Day 43 – Mission Complete

Marblemount, WA to Anacortes, WA – 68 miles 

Total: 3798  miles- 88miles per day average 


It’s amazing how much better you feel on a bike when you don’t have another day hanging over your head.  Cruised it in for the finale in just under 4 hours with the support team directing me.  Anacortes was a great place to finish.  I decided to finish on a small beach on Puget Sound or the Strait of Juan Fuca.  Either way it is tidal salt water so it’s the Pacific Ocean to me.  What a great feeling to be done, figured I should have some moment of enlightenment when I finished but just stared at the water Forrest Gump like and had no idea what to do next.  Took the bike to a mail store and had it and all my smelly clothes shipped back home.  Going to spend the next 48 hours enjoying the west coast and seeing what life is like without my butt on a bike saddle all day. 



5 best moments 

5. Crossing the Mississippi w Kevin

4. Arriving in Berea and being through the Appalachians 

3.  Getting to the top of Hoosier Pass w Runyon

2. Stopping at Lewis lake looking out to the Grand Tetons 

1. Finish line w Becca, not a bad final destination!

5 Worst moments

5.  Leaving Breckinridge in the near freezing rain.  

4. Hot heat outside of Harrodsburg VA.  First realization that this trip would be hard than it looked on paper.  Had to split one of the planned legs into two days. Did not expect Appalachians to be that unforgiving.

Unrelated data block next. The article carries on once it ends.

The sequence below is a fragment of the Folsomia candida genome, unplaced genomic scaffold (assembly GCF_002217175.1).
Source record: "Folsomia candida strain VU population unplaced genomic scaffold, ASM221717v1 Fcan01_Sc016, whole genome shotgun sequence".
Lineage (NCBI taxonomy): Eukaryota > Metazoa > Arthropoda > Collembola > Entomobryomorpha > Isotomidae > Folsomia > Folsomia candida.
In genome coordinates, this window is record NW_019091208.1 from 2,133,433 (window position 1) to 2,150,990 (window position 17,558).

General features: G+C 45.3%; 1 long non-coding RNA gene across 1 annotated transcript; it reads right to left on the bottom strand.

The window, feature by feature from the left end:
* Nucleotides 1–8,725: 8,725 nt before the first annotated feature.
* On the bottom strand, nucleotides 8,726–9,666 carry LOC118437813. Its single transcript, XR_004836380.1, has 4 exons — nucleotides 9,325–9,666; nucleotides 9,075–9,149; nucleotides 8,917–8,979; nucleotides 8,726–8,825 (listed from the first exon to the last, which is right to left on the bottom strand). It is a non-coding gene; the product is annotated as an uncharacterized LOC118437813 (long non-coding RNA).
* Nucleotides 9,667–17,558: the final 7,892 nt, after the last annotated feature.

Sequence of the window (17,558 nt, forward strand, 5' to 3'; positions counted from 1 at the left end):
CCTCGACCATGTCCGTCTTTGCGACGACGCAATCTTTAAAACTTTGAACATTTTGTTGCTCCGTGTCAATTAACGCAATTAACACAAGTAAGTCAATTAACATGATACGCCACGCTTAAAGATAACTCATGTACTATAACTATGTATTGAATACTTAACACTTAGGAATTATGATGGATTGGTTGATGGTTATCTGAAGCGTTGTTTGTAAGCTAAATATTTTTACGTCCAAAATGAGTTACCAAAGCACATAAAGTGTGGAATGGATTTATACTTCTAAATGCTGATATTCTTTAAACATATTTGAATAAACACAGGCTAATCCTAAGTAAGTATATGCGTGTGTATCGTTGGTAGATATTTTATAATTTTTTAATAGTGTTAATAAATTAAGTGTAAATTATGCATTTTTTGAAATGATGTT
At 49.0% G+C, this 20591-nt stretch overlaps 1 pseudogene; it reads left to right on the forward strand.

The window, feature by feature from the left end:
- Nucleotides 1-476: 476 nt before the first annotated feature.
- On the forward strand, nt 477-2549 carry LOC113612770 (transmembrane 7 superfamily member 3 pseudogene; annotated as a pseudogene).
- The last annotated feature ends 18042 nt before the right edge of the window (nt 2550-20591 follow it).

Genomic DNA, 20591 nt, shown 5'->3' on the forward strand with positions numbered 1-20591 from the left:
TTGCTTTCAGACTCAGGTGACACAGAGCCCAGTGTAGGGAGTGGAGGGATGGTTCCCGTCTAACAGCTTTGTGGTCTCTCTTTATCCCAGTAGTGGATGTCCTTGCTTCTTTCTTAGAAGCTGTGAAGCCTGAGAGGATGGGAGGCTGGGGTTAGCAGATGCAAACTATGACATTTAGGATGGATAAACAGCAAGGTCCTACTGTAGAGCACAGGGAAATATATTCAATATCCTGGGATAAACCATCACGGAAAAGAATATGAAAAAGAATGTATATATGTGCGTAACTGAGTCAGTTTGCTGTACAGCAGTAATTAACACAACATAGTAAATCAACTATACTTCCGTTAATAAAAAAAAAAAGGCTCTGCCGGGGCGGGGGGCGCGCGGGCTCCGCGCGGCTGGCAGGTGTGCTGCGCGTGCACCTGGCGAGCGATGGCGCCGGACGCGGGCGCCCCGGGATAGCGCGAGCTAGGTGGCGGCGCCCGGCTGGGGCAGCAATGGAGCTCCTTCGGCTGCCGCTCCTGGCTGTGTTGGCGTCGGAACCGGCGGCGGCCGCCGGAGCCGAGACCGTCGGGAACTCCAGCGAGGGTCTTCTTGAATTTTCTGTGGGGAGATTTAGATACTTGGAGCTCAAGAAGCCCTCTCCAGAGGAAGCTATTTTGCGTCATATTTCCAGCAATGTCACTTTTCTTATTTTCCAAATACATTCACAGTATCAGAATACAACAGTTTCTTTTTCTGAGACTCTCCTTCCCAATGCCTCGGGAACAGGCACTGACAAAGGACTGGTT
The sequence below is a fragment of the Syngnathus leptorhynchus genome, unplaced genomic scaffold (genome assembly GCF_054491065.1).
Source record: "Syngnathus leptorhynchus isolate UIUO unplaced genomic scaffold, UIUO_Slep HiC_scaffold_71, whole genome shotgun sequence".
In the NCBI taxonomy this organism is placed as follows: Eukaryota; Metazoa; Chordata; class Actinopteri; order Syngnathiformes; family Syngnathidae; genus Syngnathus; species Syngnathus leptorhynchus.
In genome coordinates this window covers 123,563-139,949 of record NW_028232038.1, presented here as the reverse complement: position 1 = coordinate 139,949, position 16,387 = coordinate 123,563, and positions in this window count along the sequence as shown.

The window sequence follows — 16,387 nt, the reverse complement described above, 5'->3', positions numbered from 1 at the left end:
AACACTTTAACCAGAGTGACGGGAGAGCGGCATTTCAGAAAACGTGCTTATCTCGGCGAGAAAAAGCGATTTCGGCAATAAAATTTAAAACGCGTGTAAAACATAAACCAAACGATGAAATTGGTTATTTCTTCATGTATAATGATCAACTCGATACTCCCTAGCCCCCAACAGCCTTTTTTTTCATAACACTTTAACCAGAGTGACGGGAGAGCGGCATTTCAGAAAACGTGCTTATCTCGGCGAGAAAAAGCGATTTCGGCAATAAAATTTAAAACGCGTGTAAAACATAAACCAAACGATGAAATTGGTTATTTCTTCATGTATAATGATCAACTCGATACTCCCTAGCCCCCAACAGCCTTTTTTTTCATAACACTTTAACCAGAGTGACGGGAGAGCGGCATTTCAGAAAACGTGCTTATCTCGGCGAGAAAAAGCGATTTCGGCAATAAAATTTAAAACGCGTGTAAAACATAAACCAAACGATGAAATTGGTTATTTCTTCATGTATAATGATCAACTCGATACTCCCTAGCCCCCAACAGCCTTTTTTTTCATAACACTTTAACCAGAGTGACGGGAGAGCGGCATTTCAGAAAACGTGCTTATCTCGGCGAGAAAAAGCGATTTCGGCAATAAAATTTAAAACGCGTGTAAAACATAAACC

3.  First flat tire right before the ascent up Hoosier Pass.  At the same time cold rain began to come down. 

2.  Freezing rain through Earthquake lake just outside of Yellowstone.agbe the coldest I’ve ever been, the hand dryer at the rest stop could not meet this challenge. 

1.  Somewhere in the middle of Whyoming without a working clip pedal, going up another mountain with a 25 mph headwind and a flat tire and popping the only spare.   

Assorted best photos 


Lessons Learned

1. Patience – One of the hardest things about the trip was dealing with the monotony of being on the bike for 8 or more hours a day and watching the miles slooooowly click by. Lots of daydreaming, listening to audiobooks, talking to the wife on the phone helped.  Nonetheless, there were times that everything had to be shut off and just pedal in the moment without thinking about the challenges up ahead.

2. Less is More – I thought I had this one down at the start but got better with it along the trip.  I was obsessive about not carrying more than I would need.  I don’t think I realized how much this would alter my life for the next 6 weeks, and for the better.  I got the upmost value out of everything I carried and everything had its place, it was immediately obvious in the morning if I left something behind. The simplicity of it was eye opening.  In response to this one of my biggest pet peeves was getting passed by charter bus style rvs dragging their hummer in the back.  You really don’t experience the world if you bring your satellite tv and own fireplace along with you. 

3. Solitude is underrated.  I think one of the motivators for this trip was to get away from the hectic characteristics of modern life. I know when I’m at work or at home the levels of concentration I can put to one task is highly limited.  There are always distractions be they self imposed or external.  One of the best feelings was being out on the road at sunrise or before and having absolute peace to think or listen. 

4.  This is a vast, diverse country.  I think especially those of us that live in large urban areas forget that much of this country is rural or even empty and this has an effect on how people see.  I think more than ever this urban/rural split is showing itself in our political divisions.  Do not underestimate small town America. Many of these people are smarter and more cultured than us city folk presume to be.  It was eye opening spending nearly all of the last 6 weeks in small towns or vast empty spaces.